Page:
Silicon Valley Bank (SVB), a big lender in the thriving Californian tech startup community, is in default. The Federal Deposit Insurance Corporation (FDIC) took control of the bank’s $175 billion in customer deposits on Friday. And the Treasury, Fed and FDIC jointly guarantee deposito holders full access to their accounts. The same for Signature Bank, another regional bank that tumbled on Sunday. SVB, a publicly listed bank, got in problems after massive write offs on its US bond portfolio. A last ditch attempt to raise 2.25 billion USD in fresh capital failed. A bank run followed. Therefore the FDIC stepped in and created a new bank, the National Bank of Santa Clara, to hold the deposits and other assets of the failed one. The new entity is operating by Monday and clears checks issued by the old bank for customer deposits, and not just till $250,000. The authorities decided to stem the uncertainties and problems for customers with larger deposits, and designated SVB a system bank.
Out of fear for contagion, financial stocks all over the globe went down since Friday. Probably an overreaction as SVB is not a global system bank like Lehman Brothers, the fall of which ignited the financial crisis and recession of 2008. In today’s dollars, the assets of Lehman were around 4-5 times bigger than SVB’s. Furthermore, the quantitative easing has resulted in an economic environment where there are sufficient cash buffers to cushion the impact. Even taken into account the quantitative tapering. Therefore, the effects of SVB’s failure are most likely limited to the tech scene in Silicon Valley and the UK, where SVB has a daughter company, including their financial backers. The move of the authorities helps to prevent them running out of cash, but doesn’t save the bank’s investors. These investors lose their money, although other bank might benefit from the influx of deposits.
On Monday, HSBC announced to take over SVB UK \for £1 to ring-fence the fall-out in the UK and Europe. Also the US financial authorities look into orchestrating a take-over of SVB to further contain spillover effects, as had been recently done with Silvergate Capital, the bank of choice of the crypto community. The trust in regional banks in the US is tanking. The authorities strengthen interbancary funds to stave off panic reactions that might lead to further bank runs and regional bank failures. It is also speculated that the recent developments might slow down the Fed’s pace of interest hikes.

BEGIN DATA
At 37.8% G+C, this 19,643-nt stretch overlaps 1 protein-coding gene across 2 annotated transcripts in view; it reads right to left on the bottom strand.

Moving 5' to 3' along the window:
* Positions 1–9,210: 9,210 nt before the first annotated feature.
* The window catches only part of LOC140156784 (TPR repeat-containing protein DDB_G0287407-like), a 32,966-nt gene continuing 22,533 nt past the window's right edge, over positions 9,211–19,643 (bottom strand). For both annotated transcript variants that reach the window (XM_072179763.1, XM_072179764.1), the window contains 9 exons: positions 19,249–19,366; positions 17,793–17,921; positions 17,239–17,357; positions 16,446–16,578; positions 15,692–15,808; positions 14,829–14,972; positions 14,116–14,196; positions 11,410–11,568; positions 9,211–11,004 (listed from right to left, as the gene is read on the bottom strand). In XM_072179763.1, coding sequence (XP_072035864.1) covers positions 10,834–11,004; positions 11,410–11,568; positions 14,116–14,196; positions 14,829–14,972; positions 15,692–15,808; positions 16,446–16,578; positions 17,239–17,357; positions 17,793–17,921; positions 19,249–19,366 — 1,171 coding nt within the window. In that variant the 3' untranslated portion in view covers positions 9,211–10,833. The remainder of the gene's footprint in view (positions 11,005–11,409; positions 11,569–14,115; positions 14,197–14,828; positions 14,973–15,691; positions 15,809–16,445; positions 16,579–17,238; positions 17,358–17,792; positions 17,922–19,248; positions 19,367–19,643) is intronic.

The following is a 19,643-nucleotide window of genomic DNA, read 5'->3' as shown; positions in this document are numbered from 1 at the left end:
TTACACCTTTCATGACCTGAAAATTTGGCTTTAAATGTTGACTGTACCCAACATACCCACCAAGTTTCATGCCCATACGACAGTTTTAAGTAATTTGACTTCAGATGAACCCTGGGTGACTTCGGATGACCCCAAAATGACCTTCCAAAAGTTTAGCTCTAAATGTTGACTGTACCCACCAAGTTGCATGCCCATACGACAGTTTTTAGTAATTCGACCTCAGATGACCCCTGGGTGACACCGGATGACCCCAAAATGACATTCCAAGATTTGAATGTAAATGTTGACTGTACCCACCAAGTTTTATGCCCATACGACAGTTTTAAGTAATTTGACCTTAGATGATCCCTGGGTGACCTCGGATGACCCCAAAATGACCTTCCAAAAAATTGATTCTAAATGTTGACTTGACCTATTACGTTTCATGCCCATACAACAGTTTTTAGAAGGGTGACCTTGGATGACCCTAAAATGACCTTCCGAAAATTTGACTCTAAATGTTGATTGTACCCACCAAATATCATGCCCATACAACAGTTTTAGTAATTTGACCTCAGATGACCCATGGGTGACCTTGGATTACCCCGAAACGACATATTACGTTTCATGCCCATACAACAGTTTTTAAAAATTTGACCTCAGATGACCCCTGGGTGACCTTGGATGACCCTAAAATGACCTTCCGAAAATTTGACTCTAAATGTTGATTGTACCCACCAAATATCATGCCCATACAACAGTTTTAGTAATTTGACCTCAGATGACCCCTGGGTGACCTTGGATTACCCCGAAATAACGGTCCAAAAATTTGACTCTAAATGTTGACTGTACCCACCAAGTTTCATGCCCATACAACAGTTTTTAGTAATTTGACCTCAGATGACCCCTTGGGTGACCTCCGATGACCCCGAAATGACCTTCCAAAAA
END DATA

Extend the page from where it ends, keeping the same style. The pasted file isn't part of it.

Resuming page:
What’s the impact for the wider tech sector? The global market for venture debt, SVB’s specialty, takes a big hit. For startups and scaleups it has become harder to finance growth with debt. This accelerates the downward trend of especially SaaS valuation multiples. Moreover, Silicon Valley tech companies that are desperate for cash will accept lower valuations. And these prices set the global standard. 2022 was already the year of the SaaS crunch. In 2023, SaaS businesses will hit rock bottom. It might be the beginning of the end of different valuation metrics for SaaS. Good old EBITDA and earnings multiples might do the valuation job as well.
Read further: News, scaleup, SiliconValleyBank, startup
Founder and CEO of Icecat NV. Investor. Ph.D.
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